Going solo

Going solo

Running an in-house catering service can be an isolating experience, but Rob Bullock and the team at St Wilfrid’s RC College are fully committed to creating standout provision that can be replicated with others, writes Morag Wilson

Many of us think that the school catering industry is a close-knit one. We attend the same events, are very active on social media (do follow us at @EDUcateringMag), and if we have a question or problem we know that there’s friendly advice at the other end of the phone line. But what about when you run your own catering service? It can at times be a pretty lonely place and you don’t always know that you’re doing things right.

Of course, it’s not all doom and gloom. There’s a certain freedom that comes with being a self-managed school caterer. You can create your own menus, have a say on the running of the service, and the design of the kitchen and front of house areas if you’re lucky. There aren’t any lengthy approval processes to go through and it often means that the headteacher is engaged in what you’re doing.

That’s certainly the case at St Wilfrid’s RC College in South Shields where Rob Bullock is executive head chef and manages his team of 14 catering staff, including two apprentices.

A former lecturer at South Tyneside College, Rob had no previous experience of school catering before coming to St Wilfrid’s. He joined the school in February 2015 in a newly created role. The catering was still under the local authority and was, as he describes it, a “learning curve of regulations”, with school food standards to get to grips with – quite a minefield if you’ve come from having complete freedom catering to the general public.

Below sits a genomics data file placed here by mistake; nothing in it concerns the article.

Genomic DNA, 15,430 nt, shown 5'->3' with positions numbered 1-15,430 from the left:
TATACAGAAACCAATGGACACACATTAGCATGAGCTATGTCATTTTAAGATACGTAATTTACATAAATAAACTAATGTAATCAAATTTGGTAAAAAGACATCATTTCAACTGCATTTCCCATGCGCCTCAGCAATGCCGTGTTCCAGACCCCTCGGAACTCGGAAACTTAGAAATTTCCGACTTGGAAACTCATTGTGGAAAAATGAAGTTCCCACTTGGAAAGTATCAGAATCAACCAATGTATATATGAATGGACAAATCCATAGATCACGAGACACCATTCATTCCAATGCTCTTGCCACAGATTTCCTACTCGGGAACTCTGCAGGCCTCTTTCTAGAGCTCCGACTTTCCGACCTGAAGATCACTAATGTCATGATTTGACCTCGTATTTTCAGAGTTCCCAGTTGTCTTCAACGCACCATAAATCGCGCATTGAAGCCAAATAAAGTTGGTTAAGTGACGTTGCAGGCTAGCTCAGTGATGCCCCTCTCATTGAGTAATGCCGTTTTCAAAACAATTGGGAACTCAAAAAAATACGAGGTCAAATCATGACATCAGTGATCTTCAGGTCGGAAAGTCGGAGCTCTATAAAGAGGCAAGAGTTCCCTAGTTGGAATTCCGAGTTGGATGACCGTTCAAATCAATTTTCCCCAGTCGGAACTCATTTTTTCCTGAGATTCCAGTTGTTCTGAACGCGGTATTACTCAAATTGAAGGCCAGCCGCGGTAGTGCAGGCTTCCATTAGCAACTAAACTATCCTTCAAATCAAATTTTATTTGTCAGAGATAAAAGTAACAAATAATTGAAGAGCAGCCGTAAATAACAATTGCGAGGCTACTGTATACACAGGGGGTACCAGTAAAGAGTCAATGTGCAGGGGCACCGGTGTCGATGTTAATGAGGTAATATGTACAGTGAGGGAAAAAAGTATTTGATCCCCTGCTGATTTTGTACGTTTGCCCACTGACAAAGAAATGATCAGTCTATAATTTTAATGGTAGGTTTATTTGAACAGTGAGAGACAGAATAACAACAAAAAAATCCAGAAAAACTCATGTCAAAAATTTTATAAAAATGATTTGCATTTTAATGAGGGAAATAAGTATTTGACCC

But then the school became an academy a year later and the catering was brought in-house; Rob was on his own.

Not one to despair, Rob quickly set about action. He changed the menus and created bespoke dishes for special diets, upskilled his team and set up an action plan and working party to drive up standards of the catering. Bright furniture, new branding, cashless catering and new staff uniforms have helped to create a service that the whole school can be proud of. Innovative concepts like a made-to-order deli bar and an omelette station have helped to drive meal uptake (take-up has risen year on year since going in-house and Free School Meal take-up is a healthy 95%) and a PKL pod was installed in the grounds to help to reduce queues.
There are definite benefits to being an academy and setting your own rules. The school has a stay-on-site policy and this has certainly helped to drive meal uptake in the school. Sixth formers are allowed to venture off-site and so this has been Rob’s main focus recently, to find ways to keep them in school and choosing a school meal. Ideas have included a pre-ordering system so they don’t have to join the main school queue and takeaway pizza boxes that directly compete with the tempting offer down the road.

St Wilfrid’s is a co-educational secondary school with strong community ties. Recognising that food is what brings everyone together, the catering facilities are right in the heart of the main school. Long benches line the dining hall, surrounded by house colours and school beliefs – charity, wisdom, courage – and the upper floor looks down onto the area over a balcony. Food is definitely part of the school day and the kitchen are part of the school staff – the team are allocated a house and wear their house colours when serving out front.